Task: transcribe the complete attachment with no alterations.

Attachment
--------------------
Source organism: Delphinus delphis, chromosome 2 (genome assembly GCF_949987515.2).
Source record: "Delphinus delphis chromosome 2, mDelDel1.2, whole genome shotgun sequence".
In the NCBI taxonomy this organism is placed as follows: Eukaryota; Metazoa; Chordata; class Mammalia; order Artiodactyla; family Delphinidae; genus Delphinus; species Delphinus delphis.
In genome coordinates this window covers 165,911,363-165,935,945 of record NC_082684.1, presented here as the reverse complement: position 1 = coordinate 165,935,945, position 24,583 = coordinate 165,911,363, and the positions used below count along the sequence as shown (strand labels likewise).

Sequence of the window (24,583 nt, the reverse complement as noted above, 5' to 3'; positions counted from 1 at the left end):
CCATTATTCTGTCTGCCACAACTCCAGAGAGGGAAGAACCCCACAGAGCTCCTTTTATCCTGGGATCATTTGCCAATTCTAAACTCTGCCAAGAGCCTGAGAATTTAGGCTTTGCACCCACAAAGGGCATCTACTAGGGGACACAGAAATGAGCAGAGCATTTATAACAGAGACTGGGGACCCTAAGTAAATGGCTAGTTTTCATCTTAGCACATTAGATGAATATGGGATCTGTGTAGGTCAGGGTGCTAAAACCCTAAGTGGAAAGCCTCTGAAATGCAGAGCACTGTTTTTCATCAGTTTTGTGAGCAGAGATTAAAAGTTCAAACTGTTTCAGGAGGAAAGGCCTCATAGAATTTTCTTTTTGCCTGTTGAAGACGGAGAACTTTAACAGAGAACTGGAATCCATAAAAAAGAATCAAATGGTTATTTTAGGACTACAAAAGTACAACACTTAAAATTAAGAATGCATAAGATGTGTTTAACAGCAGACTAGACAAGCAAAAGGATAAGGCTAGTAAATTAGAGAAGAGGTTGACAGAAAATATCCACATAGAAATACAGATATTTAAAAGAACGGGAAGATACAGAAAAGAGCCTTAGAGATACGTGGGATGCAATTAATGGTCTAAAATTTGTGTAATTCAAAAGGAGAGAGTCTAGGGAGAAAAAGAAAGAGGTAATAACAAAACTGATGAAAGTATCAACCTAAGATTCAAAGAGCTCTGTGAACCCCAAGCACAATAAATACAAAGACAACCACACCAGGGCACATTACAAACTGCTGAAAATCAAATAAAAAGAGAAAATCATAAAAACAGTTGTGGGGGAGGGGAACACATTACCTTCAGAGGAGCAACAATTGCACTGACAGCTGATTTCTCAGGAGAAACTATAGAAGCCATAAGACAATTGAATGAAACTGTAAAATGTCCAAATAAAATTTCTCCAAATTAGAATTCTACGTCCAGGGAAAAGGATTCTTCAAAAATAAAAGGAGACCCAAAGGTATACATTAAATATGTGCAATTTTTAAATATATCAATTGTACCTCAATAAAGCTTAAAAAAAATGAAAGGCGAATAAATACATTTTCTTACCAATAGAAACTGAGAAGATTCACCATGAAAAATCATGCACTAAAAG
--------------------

Source organism: Delphinus delphis, chromosome 2 (genome assembly GCF_949987515.2).
Source record: "Delphinus delphis chromosome 2, mDelDel1.2, whole genome shotgun sequence".
In the NCBI taxonomy this organism is placed as follows: Eukaryota; Metazoa; Chordata; class Mammalia; order Artiodactyla; family Delphinidae; genus Delphinus; species Delphinus delphis.
In genome coordinates this window covers 165,911,363-165,935,945 of record NC_082684.1, presented here as the reverse complement: position 1 = coordinate 165,935,945, position 24,583 = coordinate 165,911,363, and the positions used below count along the sequence as shown (strand labels likewise).

Sequence of the window (24,583 nt, the reverse complement as noted above, 5' to 3'; positions counted from 1 at the left end):
CCATTATTCTGTCTGCCACAACTCCAGAGAGGGAAGAACCCCACAGAGCTCCTTTTATCCTGGGATCATTTGCCAATTCTAAACTCTGCCAAGAGCCTGAGAATTTAGGCTTTGCACCCACAAAGGGCATCTACTAGGGGACACAGAAATGAGCAGAGCATTTATAACAGAGACTGGGGACCCTAAGTAAATGGCTAGTTTTCATCTTAGCACATTAGATGAATATGGGATCTGTGTAGGTCAGGGTGCTAAAACCCTAAGTGGAAAGCCTCTGAAATGCAGAGCACTGTTTTTCATCAGTTTTGTGAGCAGAGATTAAAAGTTCAAACTGTTTCAGGAGGAAAGGCCTCATAGAATTTTCTTTTTGCCTGTTGAAGACGGAGAACTTTAACAGAGAACTGGAATCCATAAAAAAGAATCAAATGGTTATTTTAGGACTACAAAAGTACAACACTTAAAATTAAGAATGCATAAGATGTGTTTAACAGCAGACTAGACAAGCAAAAGGATAAGGCTAGTAAATTAGAGAAGAGGTTGACAGAAAATATCCACATAGAAATACAGATATTTAAAAGAACGGGAAGATACAGAAAAGAGCCTTAGAGATACGTGGGATGCAATTAATGGTCTAAAATTTGTGTAATTCAAAAGGAGAGAGTCTAGGGAGAAAAAGAAAGAGGTAATAACAAAACTGATGAAAGTATCAACCTAAGATTCAAAGAGCTCTGTGAACCCCAAGCACAATAAATACAAAGACAACCACACCAGGGCACATTACAAACTGCTGAAAATCAAATAAAAAGAGAAAATCATAAAAACAGTTGTGGGGGAGGGGAACACATTACCTTCAGAGGAGCAACAATTGCACTGACAGCTGATTTCTCAGGAGAAACTATAGAAGCCATAAGACAATTGAATGAAACTGTAAAATGTCCAAATAAAATTTCTCCAAATTAGAATTCTACGTCCAGGGAAAAGGATTCTTCAAAAATAAAAGGAGACCCAAAGGTATACATTAAATATGTGCAATTTTTAAATATATCAATTGTACCTCAATAAAGCTTAAAAAAAATGAAAGGCGAATAAATACATTTTCTTACCAATAGAAACTGAGAAGATTCACCATGAAAAATCATGCACTAAAAG